This is gorgeous. The tomatoes and apples perfectly balance the earthy flavour of yellow split peas. Like all beans and pulses this is more digestible and cooks faster if you soak the split peas overnight in clean cold water to about twice their depth in a saucepan or bowl. This is even better the next day and freezes really well.
For 2 people with 1 serving of leftovers
160g/1 mug yellow split peas
1/2 level tsp ground turmeric to add to the cooking water
1 tbs ghee or virgin coconut oil
1 heaped tsp cumin seeds
1 medium onion, finely chopped
1 gently rounded tsp garam masala (available in Asian stores)
1/2 level tsp ground red chilli
1/2 level tsp ground turmeric
400g chopped tomatoes, ideally fresh but canned will do
160g cooking apples, peeled, cored and chopped into 1cm pieces
2 tbs chopped fresh coriander
1. If using dried split peas: Place the peas with 800ml clean water and the 1/2 tsp turmeric in a heavy-based saucepan and bring to the boil over a medium heat. Skim off any foam. Reduce heat to medium, cover and cook for 25 minutes until tender.
If using soaked split peas: discard the soak water, place the peas and the half teaspoon turmeric in a saucepan with enough clean water to cover by about 2cm. Boil for a few minutes, skimming off any foam before turning down the heat to medium, cover and cook till tender for between 15 and 20 minutes.
2. Meanwhile heat the ghee or coconut oil in a heavy-based pan on a medium heat, add 1 dsp water along with the onions and cover with a lid. Sweat, stirring occasionally, until the onions are translucent. If its drying out too much before the onions are done, add a little more water to keep it steam-frying rather than browning or burning.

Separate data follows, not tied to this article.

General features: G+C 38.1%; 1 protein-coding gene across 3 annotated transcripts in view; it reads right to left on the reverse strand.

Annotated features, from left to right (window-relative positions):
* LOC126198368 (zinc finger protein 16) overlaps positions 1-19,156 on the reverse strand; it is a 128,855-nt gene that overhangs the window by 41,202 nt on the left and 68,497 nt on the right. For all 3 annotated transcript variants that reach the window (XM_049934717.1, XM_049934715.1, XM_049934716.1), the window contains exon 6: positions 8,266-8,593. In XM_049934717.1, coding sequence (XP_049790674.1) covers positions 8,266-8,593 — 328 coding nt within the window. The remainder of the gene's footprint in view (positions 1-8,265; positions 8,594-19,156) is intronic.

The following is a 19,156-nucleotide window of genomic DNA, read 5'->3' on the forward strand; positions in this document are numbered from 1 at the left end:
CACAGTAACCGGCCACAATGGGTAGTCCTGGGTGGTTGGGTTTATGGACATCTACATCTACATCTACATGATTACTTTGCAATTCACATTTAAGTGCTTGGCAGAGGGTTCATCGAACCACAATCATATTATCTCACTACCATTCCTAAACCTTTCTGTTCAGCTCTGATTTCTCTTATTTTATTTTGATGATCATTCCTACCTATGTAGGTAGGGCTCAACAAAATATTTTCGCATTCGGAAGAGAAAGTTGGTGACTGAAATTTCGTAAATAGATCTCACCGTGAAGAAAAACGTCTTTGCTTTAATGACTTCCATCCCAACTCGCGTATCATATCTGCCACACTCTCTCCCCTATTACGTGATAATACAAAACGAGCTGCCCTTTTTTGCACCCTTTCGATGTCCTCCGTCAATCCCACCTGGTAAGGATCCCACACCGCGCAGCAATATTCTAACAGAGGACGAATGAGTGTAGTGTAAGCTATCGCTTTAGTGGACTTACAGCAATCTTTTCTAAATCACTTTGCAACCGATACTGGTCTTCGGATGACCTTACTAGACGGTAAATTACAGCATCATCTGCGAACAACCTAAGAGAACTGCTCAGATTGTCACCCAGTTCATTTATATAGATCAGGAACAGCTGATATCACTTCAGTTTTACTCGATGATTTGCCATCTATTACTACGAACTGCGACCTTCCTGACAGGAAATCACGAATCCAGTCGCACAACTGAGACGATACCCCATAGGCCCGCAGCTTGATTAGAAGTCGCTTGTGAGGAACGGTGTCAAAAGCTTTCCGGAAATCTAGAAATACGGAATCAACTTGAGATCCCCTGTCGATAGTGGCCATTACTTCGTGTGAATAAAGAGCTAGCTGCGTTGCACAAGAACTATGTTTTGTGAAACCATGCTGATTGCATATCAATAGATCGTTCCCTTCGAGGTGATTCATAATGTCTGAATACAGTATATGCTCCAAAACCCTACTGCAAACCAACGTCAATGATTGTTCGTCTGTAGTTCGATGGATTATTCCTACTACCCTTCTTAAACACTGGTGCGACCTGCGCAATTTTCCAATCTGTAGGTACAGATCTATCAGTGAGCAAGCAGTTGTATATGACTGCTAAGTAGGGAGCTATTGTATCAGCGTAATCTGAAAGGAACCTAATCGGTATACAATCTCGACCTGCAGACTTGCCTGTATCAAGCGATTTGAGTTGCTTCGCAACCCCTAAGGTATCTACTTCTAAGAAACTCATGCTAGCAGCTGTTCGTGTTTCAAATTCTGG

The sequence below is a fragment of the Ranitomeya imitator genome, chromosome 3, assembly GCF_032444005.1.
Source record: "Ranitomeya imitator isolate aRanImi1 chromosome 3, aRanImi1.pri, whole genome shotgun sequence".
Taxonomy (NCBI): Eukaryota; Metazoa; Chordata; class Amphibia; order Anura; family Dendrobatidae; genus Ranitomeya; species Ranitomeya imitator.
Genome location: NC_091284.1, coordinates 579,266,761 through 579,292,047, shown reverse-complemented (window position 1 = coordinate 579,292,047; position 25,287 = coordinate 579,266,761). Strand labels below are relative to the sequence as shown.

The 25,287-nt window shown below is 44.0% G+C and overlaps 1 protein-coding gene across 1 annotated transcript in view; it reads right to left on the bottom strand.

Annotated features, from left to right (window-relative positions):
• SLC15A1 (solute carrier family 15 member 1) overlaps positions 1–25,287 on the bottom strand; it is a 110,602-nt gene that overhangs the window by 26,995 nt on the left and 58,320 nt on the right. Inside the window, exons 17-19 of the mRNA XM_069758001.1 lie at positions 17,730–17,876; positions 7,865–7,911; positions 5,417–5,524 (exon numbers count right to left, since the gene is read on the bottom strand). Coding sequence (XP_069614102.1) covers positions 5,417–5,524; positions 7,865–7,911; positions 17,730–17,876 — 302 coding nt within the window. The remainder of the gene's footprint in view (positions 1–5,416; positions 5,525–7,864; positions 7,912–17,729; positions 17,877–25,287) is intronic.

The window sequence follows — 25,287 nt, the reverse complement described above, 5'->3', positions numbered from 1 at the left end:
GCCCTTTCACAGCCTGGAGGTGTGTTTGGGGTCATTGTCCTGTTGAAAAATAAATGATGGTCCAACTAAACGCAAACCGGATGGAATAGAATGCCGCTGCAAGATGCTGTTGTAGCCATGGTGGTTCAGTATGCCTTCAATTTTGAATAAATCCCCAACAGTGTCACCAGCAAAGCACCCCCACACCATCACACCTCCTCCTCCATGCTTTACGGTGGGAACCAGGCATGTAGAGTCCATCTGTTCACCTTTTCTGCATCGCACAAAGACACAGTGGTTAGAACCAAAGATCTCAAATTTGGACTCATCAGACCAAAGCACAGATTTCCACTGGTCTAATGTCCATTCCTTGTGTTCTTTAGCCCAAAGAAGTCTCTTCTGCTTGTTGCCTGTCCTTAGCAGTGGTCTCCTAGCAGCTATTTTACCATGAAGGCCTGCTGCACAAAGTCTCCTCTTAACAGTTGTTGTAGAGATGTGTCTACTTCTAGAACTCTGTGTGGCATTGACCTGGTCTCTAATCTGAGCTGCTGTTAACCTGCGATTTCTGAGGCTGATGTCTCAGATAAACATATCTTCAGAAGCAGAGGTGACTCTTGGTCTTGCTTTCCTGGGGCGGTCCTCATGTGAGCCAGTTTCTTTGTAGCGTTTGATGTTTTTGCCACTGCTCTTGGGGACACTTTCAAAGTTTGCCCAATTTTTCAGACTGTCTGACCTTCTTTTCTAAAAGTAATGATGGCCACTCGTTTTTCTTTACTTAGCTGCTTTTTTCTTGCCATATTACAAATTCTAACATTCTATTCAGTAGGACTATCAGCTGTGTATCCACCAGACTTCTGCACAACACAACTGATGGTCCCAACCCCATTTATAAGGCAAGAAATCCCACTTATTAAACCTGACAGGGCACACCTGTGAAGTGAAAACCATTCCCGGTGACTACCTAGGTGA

3. Stir in the rounded tsp of garam masala, 1/2 tsp of chilli and 1/2 tsp turmeric. Cook for a minutes, stirring and then add the tomatoes and the apple.
4. cook for about 25 minutes until most of the liquid has been absorbed, the apples are soft and the tomatoes have broken down.
5. Add the cooked split peas and simmer for a few minutes.
6. Garnish with the chopped coriander.
Steamed greens (e.g. broccoli, green/runner beans, cabbage, sprouts, pak choi) plus one of the following:
Cauliflower rice (recipe on blog)
Indian spiced squash (recipe on blog)
Brown rice or quinoa (but avoid these two if you are on the SC diet)
Why this is good for you
This has a range of fibres that feed different categories of good gut bacteria, all of which you need to remain well. Pectin from the cooking apples, inulin from the onions, soluble fibre from the split peas all feed good bacteria. Cumin and garam masala have a suppressing effect on “bad” bacteria in your intestine. I always recommend a wide variety of plant types and herbs and spices to people who want to optimise their health and avoid chronic health conditions like diabetes, heart disease and arthritis.